Having been working with WordPress for a long while now it’s second nature for me to update the security of both my own and my client’s installations. This needs to be done on a regular basis in response to evolving threats that exist in cyberspace.
On of the simplest methods, any WordPress site owner can DIY, is to do with the login name and password. Changing the login username from Admin is the first step towards securing your installation, but how secure is your WordPress password?
Why do hackers want to gain access to WordPress?
A hacker is ‘someone’ who seeks to gain access to your website without your permission. Contrary to popular belief, hackers are most unlikely to be people with a grudge against you. Rather, hackers are likely to be automated bots that roam the web identifying installations, not being maintained by their owners, where ‘weak spots’ create vulnerabilities they can exploit to gain entry.
4 issues caused by hackers
- Stealing data. Login credientials etc.
- Placing of links in your content or via your comments which would take someone to a website which would result in the user’s machine being infected with a virus.
- Defacing of your website/blog to damage your business reputation.
- Insertion of bad code/links into your database which could result in your website/blog being banned from Google Search results.
How you can keep your website safe from hackers
With all my clients the first level of security I stress is the importantance of having strong passwords, using a combination of upper and lower case letters, numbers and symbols.
Of all data-base driven websites WordPress is a particularly popular choice these days. However, many people are using a ‘one-click installation’ set-up method for WordPress.org without awareness of ‘best practice’ set-up and ongoing security required to keep their installation safe from hackers.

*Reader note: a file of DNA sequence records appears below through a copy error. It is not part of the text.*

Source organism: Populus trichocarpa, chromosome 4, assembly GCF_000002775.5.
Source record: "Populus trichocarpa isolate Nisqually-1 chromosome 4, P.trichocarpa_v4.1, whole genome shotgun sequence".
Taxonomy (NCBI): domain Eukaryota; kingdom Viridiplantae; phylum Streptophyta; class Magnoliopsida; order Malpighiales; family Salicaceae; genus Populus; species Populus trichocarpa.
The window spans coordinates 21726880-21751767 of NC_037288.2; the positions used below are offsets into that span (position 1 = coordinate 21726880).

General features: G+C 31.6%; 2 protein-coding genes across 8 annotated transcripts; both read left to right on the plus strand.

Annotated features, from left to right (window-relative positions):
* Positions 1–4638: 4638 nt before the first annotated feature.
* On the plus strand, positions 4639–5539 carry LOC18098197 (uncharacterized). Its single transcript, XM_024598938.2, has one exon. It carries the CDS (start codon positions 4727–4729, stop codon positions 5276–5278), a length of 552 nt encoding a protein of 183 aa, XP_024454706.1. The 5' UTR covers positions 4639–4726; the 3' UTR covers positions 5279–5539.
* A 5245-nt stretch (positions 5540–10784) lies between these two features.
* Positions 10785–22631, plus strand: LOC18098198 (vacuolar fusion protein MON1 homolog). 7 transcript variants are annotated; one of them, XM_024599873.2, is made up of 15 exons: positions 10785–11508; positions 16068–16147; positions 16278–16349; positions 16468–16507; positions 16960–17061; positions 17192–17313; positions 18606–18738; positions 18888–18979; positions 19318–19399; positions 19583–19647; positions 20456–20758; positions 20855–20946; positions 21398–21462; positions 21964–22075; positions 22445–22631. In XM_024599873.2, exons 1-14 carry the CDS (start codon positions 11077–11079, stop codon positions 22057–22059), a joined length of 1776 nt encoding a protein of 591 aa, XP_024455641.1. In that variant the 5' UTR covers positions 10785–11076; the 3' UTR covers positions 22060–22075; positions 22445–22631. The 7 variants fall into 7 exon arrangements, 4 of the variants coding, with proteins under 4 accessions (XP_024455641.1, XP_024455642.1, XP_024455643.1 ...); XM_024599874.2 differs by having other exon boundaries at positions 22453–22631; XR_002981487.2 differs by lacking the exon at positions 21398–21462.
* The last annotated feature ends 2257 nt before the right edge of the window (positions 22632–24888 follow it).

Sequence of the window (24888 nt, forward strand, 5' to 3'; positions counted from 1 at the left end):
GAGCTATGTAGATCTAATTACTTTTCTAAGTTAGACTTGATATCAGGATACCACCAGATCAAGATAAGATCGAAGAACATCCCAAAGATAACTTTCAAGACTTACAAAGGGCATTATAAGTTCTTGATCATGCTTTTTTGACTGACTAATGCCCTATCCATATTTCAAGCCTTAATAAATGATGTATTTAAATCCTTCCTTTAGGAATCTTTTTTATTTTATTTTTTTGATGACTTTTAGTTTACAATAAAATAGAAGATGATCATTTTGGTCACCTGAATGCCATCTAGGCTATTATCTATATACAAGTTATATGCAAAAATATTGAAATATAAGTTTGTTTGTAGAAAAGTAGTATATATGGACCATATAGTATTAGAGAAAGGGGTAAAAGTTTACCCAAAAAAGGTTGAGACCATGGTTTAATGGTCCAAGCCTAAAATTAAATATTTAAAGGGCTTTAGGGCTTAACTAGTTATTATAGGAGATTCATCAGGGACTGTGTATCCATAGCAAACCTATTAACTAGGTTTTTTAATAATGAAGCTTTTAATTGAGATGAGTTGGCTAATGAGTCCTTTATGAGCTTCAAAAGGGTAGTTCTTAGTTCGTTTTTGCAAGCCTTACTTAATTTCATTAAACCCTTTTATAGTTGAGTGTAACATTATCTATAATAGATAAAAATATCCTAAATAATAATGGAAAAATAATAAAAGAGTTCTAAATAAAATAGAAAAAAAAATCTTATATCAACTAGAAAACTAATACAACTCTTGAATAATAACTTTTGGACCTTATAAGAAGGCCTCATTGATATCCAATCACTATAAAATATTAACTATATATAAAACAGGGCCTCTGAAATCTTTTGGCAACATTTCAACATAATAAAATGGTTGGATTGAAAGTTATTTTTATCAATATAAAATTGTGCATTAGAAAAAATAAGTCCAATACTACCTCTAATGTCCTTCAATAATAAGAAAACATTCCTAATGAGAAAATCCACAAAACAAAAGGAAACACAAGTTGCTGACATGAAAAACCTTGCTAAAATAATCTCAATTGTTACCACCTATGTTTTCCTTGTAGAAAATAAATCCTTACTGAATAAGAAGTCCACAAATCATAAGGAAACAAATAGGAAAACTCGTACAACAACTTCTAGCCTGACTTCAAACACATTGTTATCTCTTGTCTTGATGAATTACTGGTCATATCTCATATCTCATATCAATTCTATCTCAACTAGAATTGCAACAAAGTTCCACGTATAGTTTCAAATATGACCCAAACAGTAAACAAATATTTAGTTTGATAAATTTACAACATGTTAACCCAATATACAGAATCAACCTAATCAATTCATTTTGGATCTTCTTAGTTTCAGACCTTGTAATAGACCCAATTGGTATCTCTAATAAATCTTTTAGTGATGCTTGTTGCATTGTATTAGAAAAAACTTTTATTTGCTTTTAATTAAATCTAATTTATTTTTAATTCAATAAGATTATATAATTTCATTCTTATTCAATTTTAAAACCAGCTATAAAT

In delivery of a WordPress course for the eBusiness club, delivering online training for businesses, I’m often surprised at the general lack of awareness about the need to ensure secure access is enabled for a WordPress.org, or really any self-hosted database driven website/blog. This is one of the reasons I deliver training courses in WordPress.com, rather than WordPress.org.
Setting up and learning how to drive a WordPress installation over the course of one training day leaves all attendees pretty brain-weary at the end of 6 hours. Expecting them to take security aspects on board is too high an expectation, so WordPress.com provides the perfect solution. I know everyone will leave the course with a WordPress site up and running but with no nasty ‘security’ surprises lurking further down the line.
Differences between WordPress.org and WordPress.com
WordPress.com and WordPress.org share many common features, in terms of operation. The big plus to starting with WordPress.com for teaching purposes is that it doesn’t have ‘security issues’ because the website/blog is hosted on WordPress servers, so they take care of everything for you. This is in complete contrast to a WordPress.org installation which has to be hosted and maintained/updated by the website/blog owner.
The beauty of WordPress is that you can learn on WordPress.com, which is safe as houses, then later migrate your site content to WordPress.org if you want to develop functionality options than are unavailable using WordPress.com. The switch is quick, easy and fairly seamless. Read more about the differences between WordPress.org and WordPress.com to decide which might best suit your needs.
Tools to check the security strength of passwords
The links below are to tools I’ve tried, which you might like to try out too? The results they give may nudge you to change your passwords to provide better protection than at present.
How to keep in touch with future updates
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